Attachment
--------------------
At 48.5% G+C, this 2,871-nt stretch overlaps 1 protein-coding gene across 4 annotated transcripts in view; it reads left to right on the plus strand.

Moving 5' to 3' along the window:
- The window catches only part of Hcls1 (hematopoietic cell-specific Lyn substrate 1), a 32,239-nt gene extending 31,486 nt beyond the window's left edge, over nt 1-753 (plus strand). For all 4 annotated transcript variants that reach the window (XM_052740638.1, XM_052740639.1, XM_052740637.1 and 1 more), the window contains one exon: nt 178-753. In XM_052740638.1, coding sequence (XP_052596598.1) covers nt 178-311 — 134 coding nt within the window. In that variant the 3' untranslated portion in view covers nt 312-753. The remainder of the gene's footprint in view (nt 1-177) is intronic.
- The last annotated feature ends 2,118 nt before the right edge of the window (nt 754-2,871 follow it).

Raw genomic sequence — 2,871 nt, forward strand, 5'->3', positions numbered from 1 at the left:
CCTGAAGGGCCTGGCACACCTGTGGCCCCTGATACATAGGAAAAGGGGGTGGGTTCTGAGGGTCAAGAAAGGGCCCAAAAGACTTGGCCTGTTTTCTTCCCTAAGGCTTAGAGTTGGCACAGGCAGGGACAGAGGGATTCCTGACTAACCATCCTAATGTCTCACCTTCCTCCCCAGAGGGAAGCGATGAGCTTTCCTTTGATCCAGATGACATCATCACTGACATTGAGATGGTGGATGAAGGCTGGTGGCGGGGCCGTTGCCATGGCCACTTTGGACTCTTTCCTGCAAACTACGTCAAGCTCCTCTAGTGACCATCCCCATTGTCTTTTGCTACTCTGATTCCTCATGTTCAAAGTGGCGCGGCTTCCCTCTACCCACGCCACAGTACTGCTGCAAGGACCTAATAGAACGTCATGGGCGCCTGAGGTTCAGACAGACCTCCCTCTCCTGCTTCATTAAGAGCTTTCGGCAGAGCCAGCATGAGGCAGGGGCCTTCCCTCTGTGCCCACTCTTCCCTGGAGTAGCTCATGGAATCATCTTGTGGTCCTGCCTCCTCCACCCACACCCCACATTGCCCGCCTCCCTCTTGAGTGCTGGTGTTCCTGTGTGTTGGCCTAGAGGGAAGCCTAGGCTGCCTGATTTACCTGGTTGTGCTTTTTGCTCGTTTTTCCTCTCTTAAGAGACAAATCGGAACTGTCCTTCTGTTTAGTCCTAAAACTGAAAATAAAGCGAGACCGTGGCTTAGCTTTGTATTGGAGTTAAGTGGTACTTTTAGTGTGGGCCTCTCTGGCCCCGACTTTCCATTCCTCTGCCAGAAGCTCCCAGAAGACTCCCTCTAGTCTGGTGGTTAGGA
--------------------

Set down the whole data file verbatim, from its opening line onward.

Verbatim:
At 48.5% G+C, this 2,871-nt stretch overlaps 1 protein-coding gene across 4 annotated transcripts in view; it reads left to right on the plus strand.

Moving 5' to 3' along the window:
- The window catches only part of Hcls1 (hematopoietic cell-specific Lyn substrate 1), a 32,239-nt gene extending 31,486 nt beyond the window's left edge, over nt 1-753 (plus strand). For all 4 annotated transcript variants that reach the window (XM_052740638.1, XM_052740639.1, XM_052740637.1 and 1 more), the window contains one exon: nt 178-753. In XM_052740638.1, coding sequence (XP_052596598.1) covers nt 178-311 — 134 coding nt within the window. In that variant the 3' untranslated portion in view covers nt 312-753. The remainder of the gene's footprint in view (nt 1-177) is intronic.
- The last annotated feature ends 2,118 nt before the right edge of the window (nt 754-2,871 follow it).

Raw genomic sequence — 2,871 nt, forward strand, 5'->3', positions numbered from 1 at the left:
CCTGAAGGGCCTGGCACACCTGTGGCCCCTGATACATAGGAAAAGGGGGTGGGTTCTGAGGGTCAAGAAAGGGCCCAAAAGACTTGGCCTGTTTTCTTCCCTAAGGCTTAGAGTTGGCACAGGCAGGGACAGAGGGATTCCTGACTAACCATCCTAATGTCTCACCTTCCTCCCCAGAGGGAAGCGATGAGCTTTCCTTTGATCCAGATGACATCATCACTGACATTGAGATGGTGGATGAAGGCTGGTGGCGGGGCCGTTGCCATGGCCACTTTGGACTCTTTCCTGCAAACTACGTCAAGCTCCTCTAGTGACCATCCCCATTGTCTTTTGCTACTCTGATTCCTCATGTTCAAAGTGGCGCGGCTTCCCTCTACCCACGCCACAGTACTGCTGCAAGGACCTAATAGAACGTCATGGGCGCCTGAGGTTCAGACAGACCTCCCTCTCCTGCTTCATTAAGAGCTTTCGGCAGAGCCAGCATGAGGCAGGGGCCTTCCCTCTGTGCCCACTCTTCCCTGGAGTAGCTCATGGAATCATCTTGTGGTCCTGCCTCCTCCACCCACACCCCACATTGCCCGCCTCCCTCTTGAGTGCTGGTGTTCCTGTGTGTTGGCCTAGAGGGAAGCCTAGGCTGCCTGATTTACCTGGTTGTGCTTTTTGCTCGTTTTTCCTCTCTTAAGAGACAAATCGGAACTGTCCTTCTGTTTAGTCCTAAAACTGAAAATAAAGCGAGACCGTGGCTTAGCTTTGTATTGGAGTTAAGTGGTACTTTTAGTGTGGGCCTCTCTGGCCCCGACTTTCCATTCCTCTGCCAGAAGCTCCCAGAAGACTCCCTCTAGTCTGGTGGTTAGGA